Memorial Day, a holiday that honors those fallen on the field of battle, falls on May 28 this year. For many civilians, this means a day off, a day to sleep in, a day to barbecue and be with friends. Whether the weather is rainy or the sun shines full force, people are likely to have fun on their special day off.


Memorial Day, a holiday that honors those fallen on the field of battle, falls on May 28 this year. For many civilians, this means a day off, a day to sleep in, a day to barbecue and be with friends. Whether the weather is rainy or the sun shines full force, people are likely to have fun on their special day off.
They spend their evenings watching television, gazing at the sunset, cleaning up. But how frequently do they give a thought to the men and women who fight for our freedom? Letting the dog out or taking a hot bath is more important.
For the men and women of the military, Memorial Day means something completely different.
For them, it is a time to remember their fallen comrades, their near brushes with death, the many heroics not many are aware of, the willingness of these soldiers to put themselves into harm’s way, These soldiers rarely partake in barbeques or have a day off lying in a hammock gazing at a glorious sunset.
Some young soldiers may be homesick; even the older ones miss their families and children — some of which they have not yet seen. This on its own is a tremendous sacrifice, for a father to be absent from his wife’s side as she is in labor; he will miss his baby’s first breath, the cutting of the umbilical cord and holding the soft, fragile bundle of a newly minted infant. It’s an even greater sacrifice, being away from loved ones for a year, when, tragically, the soldier dies in action. Suddenly, his wife is a widow and his child will only know his father through mommy’s stories.
The Merriam-Webster dictionary defines sacrifice as “an act of giving up something valued for the sake of something else regarded as more important or worthy.”
Perhaps this definition needs to be amended.
For soldiers’ families, the ones left behind, are as important as the jobs their soldier spouses are sent to do. Military spouses, after all, have just as important a job: They keep themselves, their families, homes and finances together while their military spouse is gone.
The bigger sacrifice — though missing a child’s birth ranks high on the list — is the fact that every single day, soldiers put themselves in harm’s way. At any moment, they might be killed, either by insurgents who have planted improvised explosive devises or by gunfire or other explosives.
Then they receive a small headstone in a veterans’ cemetery where loved ones come to honor their sacrifice.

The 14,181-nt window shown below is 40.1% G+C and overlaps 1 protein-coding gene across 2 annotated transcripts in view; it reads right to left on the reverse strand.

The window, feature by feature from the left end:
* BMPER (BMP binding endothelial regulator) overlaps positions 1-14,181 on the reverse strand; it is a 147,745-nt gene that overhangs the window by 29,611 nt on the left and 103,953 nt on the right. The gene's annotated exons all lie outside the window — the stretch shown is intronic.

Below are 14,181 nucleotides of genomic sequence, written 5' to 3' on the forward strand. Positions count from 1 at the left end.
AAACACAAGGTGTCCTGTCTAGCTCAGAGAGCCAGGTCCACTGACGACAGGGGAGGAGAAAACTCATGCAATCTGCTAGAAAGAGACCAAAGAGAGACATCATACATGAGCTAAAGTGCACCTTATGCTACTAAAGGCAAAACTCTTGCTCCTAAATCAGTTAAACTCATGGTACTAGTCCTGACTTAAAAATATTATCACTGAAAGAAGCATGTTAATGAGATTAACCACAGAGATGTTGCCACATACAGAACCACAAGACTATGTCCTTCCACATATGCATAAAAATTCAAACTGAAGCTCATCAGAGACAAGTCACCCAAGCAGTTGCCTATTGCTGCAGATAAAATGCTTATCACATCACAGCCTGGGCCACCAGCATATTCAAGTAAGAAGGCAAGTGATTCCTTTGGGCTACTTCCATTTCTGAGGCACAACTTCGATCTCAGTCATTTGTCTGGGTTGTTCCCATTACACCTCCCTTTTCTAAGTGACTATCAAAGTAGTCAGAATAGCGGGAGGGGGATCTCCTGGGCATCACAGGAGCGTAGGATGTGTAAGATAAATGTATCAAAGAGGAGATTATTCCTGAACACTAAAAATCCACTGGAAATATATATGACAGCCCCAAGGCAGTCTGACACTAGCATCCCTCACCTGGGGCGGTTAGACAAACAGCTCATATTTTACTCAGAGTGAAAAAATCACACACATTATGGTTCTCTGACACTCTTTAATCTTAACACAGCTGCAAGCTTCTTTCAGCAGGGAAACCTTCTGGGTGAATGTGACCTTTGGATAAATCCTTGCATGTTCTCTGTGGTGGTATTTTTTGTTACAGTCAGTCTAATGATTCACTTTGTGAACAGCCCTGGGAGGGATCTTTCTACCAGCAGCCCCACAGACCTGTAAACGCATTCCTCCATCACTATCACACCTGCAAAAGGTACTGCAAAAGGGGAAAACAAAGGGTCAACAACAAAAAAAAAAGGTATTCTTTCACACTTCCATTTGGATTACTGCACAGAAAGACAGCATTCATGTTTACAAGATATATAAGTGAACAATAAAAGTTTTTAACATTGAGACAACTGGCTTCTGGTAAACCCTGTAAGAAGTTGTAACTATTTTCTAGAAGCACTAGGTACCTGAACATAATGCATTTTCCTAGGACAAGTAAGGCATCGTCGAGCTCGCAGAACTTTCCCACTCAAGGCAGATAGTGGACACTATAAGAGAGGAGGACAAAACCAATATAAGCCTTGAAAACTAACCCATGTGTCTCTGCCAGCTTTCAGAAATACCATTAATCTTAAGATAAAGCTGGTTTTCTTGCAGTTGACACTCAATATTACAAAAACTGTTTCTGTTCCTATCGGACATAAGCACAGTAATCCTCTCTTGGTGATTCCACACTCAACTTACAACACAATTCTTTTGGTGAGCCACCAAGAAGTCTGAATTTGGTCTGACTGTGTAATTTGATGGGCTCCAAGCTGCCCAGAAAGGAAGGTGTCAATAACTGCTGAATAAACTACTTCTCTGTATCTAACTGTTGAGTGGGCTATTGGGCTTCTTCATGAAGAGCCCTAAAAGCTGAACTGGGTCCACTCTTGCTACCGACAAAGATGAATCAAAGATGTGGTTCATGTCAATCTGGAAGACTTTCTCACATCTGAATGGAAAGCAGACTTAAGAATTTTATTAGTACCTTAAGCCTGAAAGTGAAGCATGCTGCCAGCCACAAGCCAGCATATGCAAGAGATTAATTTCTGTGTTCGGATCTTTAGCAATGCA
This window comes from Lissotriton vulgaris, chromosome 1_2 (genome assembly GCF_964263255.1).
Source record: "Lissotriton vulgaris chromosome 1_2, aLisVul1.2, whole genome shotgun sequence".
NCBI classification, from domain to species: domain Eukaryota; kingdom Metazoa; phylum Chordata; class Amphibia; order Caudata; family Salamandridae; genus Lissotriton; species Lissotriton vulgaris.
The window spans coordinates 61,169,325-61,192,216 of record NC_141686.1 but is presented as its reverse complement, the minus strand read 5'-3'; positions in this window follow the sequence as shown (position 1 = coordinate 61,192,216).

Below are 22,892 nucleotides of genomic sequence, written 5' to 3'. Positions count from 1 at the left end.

Yet they do their duty without complaint.
They signed up to join the Army for various reasons, but like the miniseries “A Band of Brothers,” once they’re in the Army, they form bonds — bonds forged by blood, formed by the impossible decisions they must make; necessarily, they’ll form relationships, as they’ll be together for a year or more — and these ties often last a lifetime.
No one else besides each of those soldiers will ever understand the things they’ve seen and done, all in order to establish freedom and democracy.
The most harrowing sacrifice of all for soldiers is not knowing whether or not he or she is coming home. Hundreds of thousands of men and women have given their lives — the ultimate sacrifice — so that democracy may flourish and America can remain safe. There is no greater gift they could have given to us, and we thank you.
Memorial Day trivia:
• Memorial Day is a federal holiday observed annually in the United States on the last Monday of May. Formerly known as Decoration Day, it originated after the American Civil War to commemorate the fallen Union soldiers of the Civil War.
• By the 20th century Memorial Day had been extended to honor all Americans who have died in all wars. Memorial Day is a day of remembering the men and women who died while serving in the United States Armed Forces. It typically marks the start of the summer vacation season, while Labor Day marks its end.
•  Freedmen (freed slaves) knew of the Union dead and decided to honor them. Together with teachers and missionaries, blacks in Charleston organized a May Day ceremony covered by the New York Tribune and other national papers.
It came to be called the "First Decoration Day" in the North. Beforehand the freedmen had cleaned up and landscaped the burial ground, building an enclosure and an arch labeled, "Martyrs of the Race Course."
Nearly 10,000 people, mostly freedmen, gathered on May 1 to commemorate the dead. Involved were 3,000 schoolchildren newly enrolled in freedmen's schools, mutual aid societies, Union troops and black ministers and white northern missionaries. Most brought flowers to lay on the burial field.
Today the site is used as Hampton Park.
The war dead may be gone, but they are not forgotten. Daniel Webster said, “Although no sculpted marble should rise to their memory, nor engraved stone bear record to their deeds, yet will their remembrance be as lasting as the land they honored.”
Bravery is not ephermeral; it lasts forever, like a legacy born of valor and courage. There is no bravery without fear.